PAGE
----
Learn German

 

 

So you want to learn German. Great! You're not alone. Millions of people study the German language daily around the world. German is a language full of beauty, layers of meaning, and rich linguistic history. It can take you all over Europe, from Germany, Austria, and Switzerland. Many speak it as a second language. 

 

But you might have many questions about what it takes to get started — or why it's worthwhile at all. The good news is that you can rest assured that learning the German language is a feat worth undertaking. With the right learning tools to guide you in your journey, you'll realize your efforts pay off fast. And in a lot of different ways.

 

 

Learning German: Background And Basics

 

Basic German Lessons For Beginners

 

What Is The Fastest And Easiest Way To Learn German?

 

Learning German With the MostUsedWords German Frequency Dictionaries

 

Why Learn German?

 

Learning a new language is a challenge that can open up your mind to new perspectives. It can help you connect with all types of people across the world. Here are a few reasons why learning German is a terrific idea:

 

  • You can build new connections with hundreds of millions of people across the world.
  • You gain an advantage in learning other Germanic languages.
  • You can experience the culture and history of the German-speaking world.
  • You can spruce up your German business skills to help you compete in the global economy. Germany is the #1 economy of Europe.
  • You can to and even live in German-speaking countries with confidence.
  • You can train your brain and keep your grey matter in top condition!

 

What Are Some Reasons To Learn German?

 

There are more benefits than just speaking another language. Picking up new skills can help you express your creativity, stimulate your mind, and discover new sides of yourself along the way. This applies to language learning too!. Here are a few ways learning German will positively impact your life.

 

Improve Your Business German Skills. If you're a professional, you want to stay current and competitive in the global market. Learning a new language gives you an edge for success. Germany is the economic powerhouse of Europe. Switzerland has the highest average wages in all of Europe, with around 4500 euro monthly. They are well-established markets full of opportunities for businesses. Learning the German language is a fantastic way to connect with colleagues in other countries and score new clients. It is an excellent opportunity to build relationships with German-speaking partners and investors. And you can showcase your brand's multicultural, international, and inclusive nature.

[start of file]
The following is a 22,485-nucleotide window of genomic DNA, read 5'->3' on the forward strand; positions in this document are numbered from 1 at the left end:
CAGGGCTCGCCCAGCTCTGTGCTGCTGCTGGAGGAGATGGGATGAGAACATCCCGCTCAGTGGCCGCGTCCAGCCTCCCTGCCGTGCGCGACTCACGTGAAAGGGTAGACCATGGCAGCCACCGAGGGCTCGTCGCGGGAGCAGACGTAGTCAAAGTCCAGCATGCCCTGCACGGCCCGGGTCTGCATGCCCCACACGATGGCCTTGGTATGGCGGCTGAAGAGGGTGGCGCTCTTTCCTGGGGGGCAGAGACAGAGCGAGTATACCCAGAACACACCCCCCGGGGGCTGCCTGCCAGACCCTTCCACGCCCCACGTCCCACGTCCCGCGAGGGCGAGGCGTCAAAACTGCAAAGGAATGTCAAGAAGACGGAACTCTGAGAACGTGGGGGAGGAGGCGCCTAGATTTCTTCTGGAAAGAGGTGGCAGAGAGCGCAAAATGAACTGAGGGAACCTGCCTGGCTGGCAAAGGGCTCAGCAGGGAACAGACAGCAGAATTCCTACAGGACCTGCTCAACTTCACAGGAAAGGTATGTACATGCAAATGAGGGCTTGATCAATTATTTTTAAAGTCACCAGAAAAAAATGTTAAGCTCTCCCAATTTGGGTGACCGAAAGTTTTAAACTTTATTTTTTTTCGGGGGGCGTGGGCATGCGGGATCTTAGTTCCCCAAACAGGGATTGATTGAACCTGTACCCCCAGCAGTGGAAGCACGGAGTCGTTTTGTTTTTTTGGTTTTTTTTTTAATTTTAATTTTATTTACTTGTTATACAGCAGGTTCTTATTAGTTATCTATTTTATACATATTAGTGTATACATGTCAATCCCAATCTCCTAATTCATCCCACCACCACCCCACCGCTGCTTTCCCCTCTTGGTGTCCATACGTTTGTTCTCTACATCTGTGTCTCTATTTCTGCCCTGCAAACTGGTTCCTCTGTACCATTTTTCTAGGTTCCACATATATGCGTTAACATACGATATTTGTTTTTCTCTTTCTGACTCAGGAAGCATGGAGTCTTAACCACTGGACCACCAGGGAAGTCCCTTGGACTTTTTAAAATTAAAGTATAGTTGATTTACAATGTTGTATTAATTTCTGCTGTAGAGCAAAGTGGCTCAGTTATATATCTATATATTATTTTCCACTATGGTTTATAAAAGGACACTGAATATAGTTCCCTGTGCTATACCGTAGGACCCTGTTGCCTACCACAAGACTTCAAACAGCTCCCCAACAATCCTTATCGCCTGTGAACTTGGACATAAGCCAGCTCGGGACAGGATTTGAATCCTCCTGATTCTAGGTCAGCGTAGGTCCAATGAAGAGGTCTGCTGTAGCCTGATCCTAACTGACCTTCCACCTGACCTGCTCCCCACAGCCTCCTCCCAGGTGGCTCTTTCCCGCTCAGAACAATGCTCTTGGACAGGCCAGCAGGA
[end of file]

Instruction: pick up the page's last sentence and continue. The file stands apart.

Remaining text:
Learn Language to Train Your Brain: Learning a new language can help you keep your brain agile and flexible, especially as you get older. Do not believe that your ability to learn languages is worse than it was in your youth. Learning a new language requires more than memorizing vocab lists. You will improve your ability to recall memories. Language learning involves:

 

  • Connecting the words with their meanings.
  • Thinking fast.
  • Overcoming obstacles and staying focused.

 

Learning German is a great way to stimulate your brain.

 

Immerse Yourself In German Culture.— You do not only learn a new language, but you will also learn of the arts and culture of the German-speaking world. You can read the literature of decorated German-speaking authors like Goethe and Nietzsche. If you understand German, you'll be immersed in more German-language media like German podcasts, radio shows, books, and TV shows. 

 

You'll get to know the stories and recipes of world-renowned culinary creations. You can listen to the original dialogues of famous German films. You can follow the ins and out of German-language journalism. They all become accessible to you when you learn the German language. Maybe you have roots in Germany, or have German-speaking elders and ancestors. Don't know the language? Then learning German is an excellent way to connect with your heritage.

 

Learn German For Travel — When you can speak German, you have a passport to a whole new world. Learning German not only means you'll be able to navigate new cities by reading road signs, menus, and train tickets. It also allows you to connect with the new people you meet there. And you only need to know about 250 words to get by with these essentials. The best way to explore a new country is to experience it like a local. Learning German enables you to get away from the standard tourist traps and venture into the real world, as the native speakers live it. Discovering Berlin is a lot more fun off the beaten track!

 

Live The German Language Abroad — Maybe you're looking to